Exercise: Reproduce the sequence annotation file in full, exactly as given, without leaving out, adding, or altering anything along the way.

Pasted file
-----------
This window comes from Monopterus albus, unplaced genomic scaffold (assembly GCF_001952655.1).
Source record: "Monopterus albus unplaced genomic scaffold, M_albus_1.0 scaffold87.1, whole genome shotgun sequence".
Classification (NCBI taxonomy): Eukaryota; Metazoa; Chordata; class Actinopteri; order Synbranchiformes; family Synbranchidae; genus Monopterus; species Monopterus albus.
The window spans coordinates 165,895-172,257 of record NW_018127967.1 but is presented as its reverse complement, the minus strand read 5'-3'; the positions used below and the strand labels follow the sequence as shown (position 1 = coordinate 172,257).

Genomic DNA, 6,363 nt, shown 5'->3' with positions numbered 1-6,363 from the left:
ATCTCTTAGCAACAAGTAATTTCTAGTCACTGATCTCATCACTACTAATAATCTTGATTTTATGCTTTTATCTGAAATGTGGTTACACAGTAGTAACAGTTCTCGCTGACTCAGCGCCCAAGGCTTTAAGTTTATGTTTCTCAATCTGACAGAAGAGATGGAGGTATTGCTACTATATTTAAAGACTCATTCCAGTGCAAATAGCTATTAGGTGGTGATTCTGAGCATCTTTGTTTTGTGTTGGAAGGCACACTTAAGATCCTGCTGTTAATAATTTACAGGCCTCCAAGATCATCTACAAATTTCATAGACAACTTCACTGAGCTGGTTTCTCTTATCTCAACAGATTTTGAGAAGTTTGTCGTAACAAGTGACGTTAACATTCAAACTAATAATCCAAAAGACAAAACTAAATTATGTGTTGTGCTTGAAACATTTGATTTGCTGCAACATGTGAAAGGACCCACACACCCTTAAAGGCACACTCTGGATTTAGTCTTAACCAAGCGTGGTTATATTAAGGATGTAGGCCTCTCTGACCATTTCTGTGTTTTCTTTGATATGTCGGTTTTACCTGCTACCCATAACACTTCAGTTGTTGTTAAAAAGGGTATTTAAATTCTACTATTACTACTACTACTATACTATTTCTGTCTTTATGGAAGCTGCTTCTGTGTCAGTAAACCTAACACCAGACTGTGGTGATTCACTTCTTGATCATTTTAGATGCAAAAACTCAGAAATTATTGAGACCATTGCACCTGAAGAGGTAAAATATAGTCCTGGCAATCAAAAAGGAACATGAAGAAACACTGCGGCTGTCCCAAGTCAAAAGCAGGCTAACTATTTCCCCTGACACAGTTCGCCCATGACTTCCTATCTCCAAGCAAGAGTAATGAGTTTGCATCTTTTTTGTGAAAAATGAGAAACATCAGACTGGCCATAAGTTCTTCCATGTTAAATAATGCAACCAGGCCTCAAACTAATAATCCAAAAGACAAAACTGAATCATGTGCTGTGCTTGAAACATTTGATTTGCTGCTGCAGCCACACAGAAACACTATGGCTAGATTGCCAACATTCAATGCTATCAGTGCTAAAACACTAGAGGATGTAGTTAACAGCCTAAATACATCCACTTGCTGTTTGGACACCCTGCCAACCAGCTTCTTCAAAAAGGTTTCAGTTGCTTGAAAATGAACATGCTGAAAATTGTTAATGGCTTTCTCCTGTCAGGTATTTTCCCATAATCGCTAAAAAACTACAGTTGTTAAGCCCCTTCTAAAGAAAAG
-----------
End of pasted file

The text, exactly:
This window comes from Monopterus albus, unplaced genomic scaffold (assembly GCF_001952655.1).
Source record: "Monopterus albus unplaced genomic scaffold, M_albus_1.0 scaffold87.1, whole genome shotgun sequence".
Classification (NCBI taxonomy): Eukaryota; Metazoa; Chordata; class Actinopteri; order Synbranchiformes; family Synbranchidae; genus Monopterus; species Monopterus albus.
The window spans coordinates 165,895-172,257 of record NW_018127967.1 but is presented as its reverse complement, the minus strand read 5'-3'; the positions used below and the strand labels follow the sequence as shown (position 1 = coordinate 172,257).

Genomic DNA, 6,363 nt, shown 5'->3' with positions numbered 1-6,363 from the left:
ATCTCTTAGCAACAAGTAATTTCTAGTCACTGATCTCATCACTACTAATAATCTTGATTTTATGCTTTTATCTGAAATGTGGTTACACAGTAGTAACAGTTCTCGCTGACTCAGCGCCCAAGGCTTTAAGTTTATGTTTCTCAATCTGACAGAAGAGATGGAGGTATTGCTACTATATTTAAAGACTCATTCCAGTGCAAATAGCTATTAGGTGGTGATTCTGAGCATCTTTGTTTTGTGTTGGAAGGCACACTTAAGATCCTGCTGTTAATAATTTACAGGCCTCCAAGATCATCTACAAATTTCATAGACAACTTCACTGAGCTGGTTTCTCTTATCTCAACAGATTTTGAGAAGTTTGTCGTAACAAGTGACGTTAACATTCAAACTAATAATCCAAAAGACAAAACTAAATTATGTGTTGTGCTTGAAACATTTGATTTGCTGCAACATGTGAAAGGACCCACACACCCTTAAAGGCACACTCTGGATTTAGTCTTAACCAAGCGTGGTTATATTAAGGATGTAGGCCTCTCTGACCATTTCTGTGTTTTCTTTGATATGTCGGTTTTACCTGCTACCCATAACACTTCAGTTGTTGTTAAAAAGGGTATTTAAATTCTACTATTACTACTACTACTATACTATTTCTGTCTTTATGGAAGCTGCTTCTGTGTCAGTAAACCTAACACCAGACTGTGGTGATTCACTTCTTGATCATTTTAGATGCAAAAACTCAGAAATTATTGAGACCATTGCACCTGAAGAGGTAAAATATAGTCCTGGCAATCAAAAAGGAACATGAAGAAACACTGCGGCTGTCCCAAGTCAAAAGCAGGCTAACTATTTCCCCTGACACAGTTCGCCCATGACTTCCTATCTCCAAGCAAGAGTAATGAGTTTGCATCTTTTTTGTGAAAAATGAGAAACATCAGACTGGCCATAAGTTCTTCCATGTTAAATAATGCAACCAGGCCTCAAACTAATAATCCAAAAGACAAAACTGAATCATGTGCTGTGCTTGAAACATTTGATTTGCTGCTGCAGCCACACAGAAACACTATGGCTAGATTGCCAACATTCAATGCTATCAGTGCTAAAACACTAGAGGATGTAGTTAACAGCCTAAATACATCCACTTGCTGTTTGGACACCCTGCCAACCAGCTTCTTCAAAAAGGTTTCAGTTGCTTGAAAATGAACATGCTGAAAATTGTTAATGGCTTTCTCCTGTCAGGTATTTTCCCATAATCGCTAAAAAACTACAGTTGTTAAGCCCCTTCTAAAGAAAAG